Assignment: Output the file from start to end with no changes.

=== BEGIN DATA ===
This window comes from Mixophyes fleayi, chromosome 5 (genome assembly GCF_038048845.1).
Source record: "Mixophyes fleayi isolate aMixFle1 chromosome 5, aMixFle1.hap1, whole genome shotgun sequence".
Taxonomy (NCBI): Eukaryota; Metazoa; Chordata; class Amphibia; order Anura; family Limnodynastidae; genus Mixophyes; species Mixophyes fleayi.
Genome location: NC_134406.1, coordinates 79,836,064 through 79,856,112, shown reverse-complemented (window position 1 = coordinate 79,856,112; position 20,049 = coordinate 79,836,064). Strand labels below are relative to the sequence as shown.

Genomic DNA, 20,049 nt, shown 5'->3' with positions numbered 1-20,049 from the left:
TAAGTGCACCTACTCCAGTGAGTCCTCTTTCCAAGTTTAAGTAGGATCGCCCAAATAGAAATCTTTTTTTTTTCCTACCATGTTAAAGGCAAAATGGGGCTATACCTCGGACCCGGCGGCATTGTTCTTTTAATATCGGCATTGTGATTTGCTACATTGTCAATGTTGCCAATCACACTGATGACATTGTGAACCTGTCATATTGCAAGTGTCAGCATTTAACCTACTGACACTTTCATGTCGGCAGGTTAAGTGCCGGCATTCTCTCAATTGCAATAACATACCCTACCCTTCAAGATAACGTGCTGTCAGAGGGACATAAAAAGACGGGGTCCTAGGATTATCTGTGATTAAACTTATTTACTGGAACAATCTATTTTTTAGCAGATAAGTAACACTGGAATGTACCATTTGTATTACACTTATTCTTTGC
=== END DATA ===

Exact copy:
This window comes from Mixophyes fleayi, chromosome 5 (genome assembly GCF_038048845.1).
Source record: "Mixophyes fleayi isolate aMixFle1 chromosome 5, aMixFle1.hap1, whole genome shotgun sequence".
Taxonomy (NCBI): Eukaryota; Metazoa; Chordata; class Amphibia; order Anura; family Limnodynastidae; genus Mixophyes; species Mixophyes fleayi.
Genome location: NC_134406.1, coordinates 79,836,064 through 79,856,112, shown reverse-complemented (window position 1 = coordinate 79,856,112; position 20,049 = coordinate 79,836,064). Strand labels below are relative to the sequence as shown.

Genomic DNA, 20,049 nt, shown 5'->3' with positions numbered 1-20,049 from the left:
TAAGTGCACCTACTCCAGTGAGTCCTCTTTCCAAGTTTAAGTAGGATCGCCCAAATAGAAATCTTTTTTTTTTCCTACCATGTTAAAGGCAAAATGGGGCTATACCTCGGACCCGGCGGCATTGTTCTTTTAATATCGGCATTGTGATTTGCTACATTGTCAATGTTGCCAATCACACTGATGACATTGTGAACCTGTCATATTGCAAGTGTCAGCATTTAACCTACTGACACTTTCATGTCGGCAGGTTAAGTGCCGGCATTCTCTCAATTGCAATAACATACCCTACCCTTCAAGATAACGTGCTGTCAGAGGGACATAAAAAGACGGGGTCCTAGGATTATCTGTGATTAAACTTATTTACTGGAACAATCTATTTTTTAGCAGATAAGTAACACTGGAATGTACCATTTGTATTACACTTATTCTTTGC